Grandma Whales Watch Out for Babies

Grandmas are great for babies, with their love and ever present treats. If you thought human grandmothers were protective and loving, you need to check out the killer whales. Scientists at the University of York and Exeter (UK), the Centre for Whale Research (USA) and Fisheries and Oceans Canada, have been studying the behavior of killer whale pods for over 36 years.

This scientific research study which shows that post menopausal whales can actually impact higher rates of survival for grand-offspring whales. Grandma killer whales are the most knowledgeable and provide an important leadership role for the group when foraging in salmon grounds. This means that the baby whales get herded to where the food is most plentiful. Allowing them to grow strong and survive.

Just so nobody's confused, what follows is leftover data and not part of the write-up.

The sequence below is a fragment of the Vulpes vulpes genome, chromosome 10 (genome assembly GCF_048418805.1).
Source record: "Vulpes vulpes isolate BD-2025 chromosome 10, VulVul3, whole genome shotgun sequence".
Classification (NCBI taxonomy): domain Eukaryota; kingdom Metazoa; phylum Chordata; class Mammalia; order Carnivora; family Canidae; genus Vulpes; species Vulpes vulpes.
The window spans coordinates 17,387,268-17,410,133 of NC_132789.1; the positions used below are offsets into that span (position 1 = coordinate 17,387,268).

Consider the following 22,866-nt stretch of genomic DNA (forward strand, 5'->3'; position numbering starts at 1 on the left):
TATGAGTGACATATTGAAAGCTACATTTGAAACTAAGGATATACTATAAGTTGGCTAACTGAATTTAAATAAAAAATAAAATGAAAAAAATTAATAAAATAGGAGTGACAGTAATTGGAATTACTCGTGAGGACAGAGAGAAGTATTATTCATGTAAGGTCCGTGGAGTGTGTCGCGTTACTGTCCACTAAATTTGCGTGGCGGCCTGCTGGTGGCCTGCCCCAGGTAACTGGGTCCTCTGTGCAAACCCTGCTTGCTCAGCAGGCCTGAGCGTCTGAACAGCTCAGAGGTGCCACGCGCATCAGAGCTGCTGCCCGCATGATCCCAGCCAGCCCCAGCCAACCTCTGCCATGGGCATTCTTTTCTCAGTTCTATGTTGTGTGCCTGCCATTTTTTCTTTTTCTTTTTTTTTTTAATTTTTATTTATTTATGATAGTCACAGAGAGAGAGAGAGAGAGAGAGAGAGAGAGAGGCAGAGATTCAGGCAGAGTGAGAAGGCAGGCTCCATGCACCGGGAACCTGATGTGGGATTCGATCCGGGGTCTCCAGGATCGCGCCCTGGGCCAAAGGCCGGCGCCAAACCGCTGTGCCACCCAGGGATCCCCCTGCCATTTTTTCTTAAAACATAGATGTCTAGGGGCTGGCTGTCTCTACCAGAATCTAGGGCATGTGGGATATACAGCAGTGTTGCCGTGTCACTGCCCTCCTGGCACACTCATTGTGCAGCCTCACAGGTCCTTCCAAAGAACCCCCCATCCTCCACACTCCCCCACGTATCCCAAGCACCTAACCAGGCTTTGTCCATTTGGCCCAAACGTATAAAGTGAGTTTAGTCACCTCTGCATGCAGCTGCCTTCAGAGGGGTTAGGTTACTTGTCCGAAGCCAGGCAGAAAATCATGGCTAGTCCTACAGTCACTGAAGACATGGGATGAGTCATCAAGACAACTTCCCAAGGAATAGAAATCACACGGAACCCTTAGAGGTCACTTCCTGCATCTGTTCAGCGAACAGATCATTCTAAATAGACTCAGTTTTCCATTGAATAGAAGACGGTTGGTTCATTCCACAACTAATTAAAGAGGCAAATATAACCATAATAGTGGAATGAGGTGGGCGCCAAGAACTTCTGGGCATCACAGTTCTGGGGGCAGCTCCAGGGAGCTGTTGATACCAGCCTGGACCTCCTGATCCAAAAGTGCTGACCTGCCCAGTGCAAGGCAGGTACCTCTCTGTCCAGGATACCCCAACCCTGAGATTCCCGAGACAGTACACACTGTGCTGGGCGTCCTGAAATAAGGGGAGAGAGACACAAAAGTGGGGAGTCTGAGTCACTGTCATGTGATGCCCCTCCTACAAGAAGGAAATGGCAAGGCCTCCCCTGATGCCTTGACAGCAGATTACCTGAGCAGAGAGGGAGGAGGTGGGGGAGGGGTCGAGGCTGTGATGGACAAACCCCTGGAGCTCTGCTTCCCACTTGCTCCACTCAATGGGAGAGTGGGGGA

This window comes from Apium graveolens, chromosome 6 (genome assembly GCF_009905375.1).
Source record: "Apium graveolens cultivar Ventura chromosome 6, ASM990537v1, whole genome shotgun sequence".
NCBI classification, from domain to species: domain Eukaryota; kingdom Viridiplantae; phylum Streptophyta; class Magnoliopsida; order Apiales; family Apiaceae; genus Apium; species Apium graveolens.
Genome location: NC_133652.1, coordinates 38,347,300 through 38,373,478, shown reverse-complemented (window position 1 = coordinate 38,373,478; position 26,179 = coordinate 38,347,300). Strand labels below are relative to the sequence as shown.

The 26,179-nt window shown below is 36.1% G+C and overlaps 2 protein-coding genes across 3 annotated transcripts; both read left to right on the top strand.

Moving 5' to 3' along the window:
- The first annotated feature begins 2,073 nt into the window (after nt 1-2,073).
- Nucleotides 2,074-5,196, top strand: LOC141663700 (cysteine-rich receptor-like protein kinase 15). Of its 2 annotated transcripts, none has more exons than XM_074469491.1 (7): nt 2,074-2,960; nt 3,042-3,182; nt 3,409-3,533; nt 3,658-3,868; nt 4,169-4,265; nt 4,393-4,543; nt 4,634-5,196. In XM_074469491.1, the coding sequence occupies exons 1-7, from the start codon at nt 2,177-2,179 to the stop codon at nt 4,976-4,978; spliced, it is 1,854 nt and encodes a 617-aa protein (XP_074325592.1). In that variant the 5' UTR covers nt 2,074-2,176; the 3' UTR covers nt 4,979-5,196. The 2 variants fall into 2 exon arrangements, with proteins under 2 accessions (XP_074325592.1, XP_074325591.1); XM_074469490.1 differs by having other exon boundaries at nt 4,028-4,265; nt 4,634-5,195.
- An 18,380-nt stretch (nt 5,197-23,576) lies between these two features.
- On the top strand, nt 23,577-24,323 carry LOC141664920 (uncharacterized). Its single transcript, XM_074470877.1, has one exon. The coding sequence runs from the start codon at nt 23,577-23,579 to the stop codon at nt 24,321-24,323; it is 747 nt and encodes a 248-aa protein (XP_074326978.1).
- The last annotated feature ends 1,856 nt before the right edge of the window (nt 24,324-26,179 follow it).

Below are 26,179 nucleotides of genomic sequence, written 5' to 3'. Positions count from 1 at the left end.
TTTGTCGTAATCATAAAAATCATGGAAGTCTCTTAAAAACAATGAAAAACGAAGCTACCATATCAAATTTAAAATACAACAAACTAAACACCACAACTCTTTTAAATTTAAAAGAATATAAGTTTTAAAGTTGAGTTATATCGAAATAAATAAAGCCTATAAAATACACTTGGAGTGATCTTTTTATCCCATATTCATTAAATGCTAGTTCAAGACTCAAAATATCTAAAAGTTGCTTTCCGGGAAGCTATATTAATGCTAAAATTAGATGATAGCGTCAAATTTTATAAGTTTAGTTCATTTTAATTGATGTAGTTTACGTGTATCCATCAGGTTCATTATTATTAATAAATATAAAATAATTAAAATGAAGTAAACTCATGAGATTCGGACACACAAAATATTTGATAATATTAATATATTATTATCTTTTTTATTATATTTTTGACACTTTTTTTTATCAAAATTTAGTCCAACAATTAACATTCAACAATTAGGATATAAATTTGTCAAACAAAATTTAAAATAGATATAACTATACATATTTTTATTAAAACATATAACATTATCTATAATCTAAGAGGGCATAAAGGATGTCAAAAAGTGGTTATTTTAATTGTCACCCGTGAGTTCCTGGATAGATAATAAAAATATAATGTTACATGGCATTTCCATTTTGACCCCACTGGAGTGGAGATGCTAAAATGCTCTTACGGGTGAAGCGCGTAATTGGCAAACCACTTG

As wild salmon populations of the Chinook salmon continue to decline over the years, these grandma whales are going to become even more important to the survival of their species. While males and females stay in the same pod as their mothers, they will mate with individuals from different family groups. The populations are primarily found in the North West Pacific Coast of Canada and the U.S. The maternal whale society depends on the grandma to literally lead the way.

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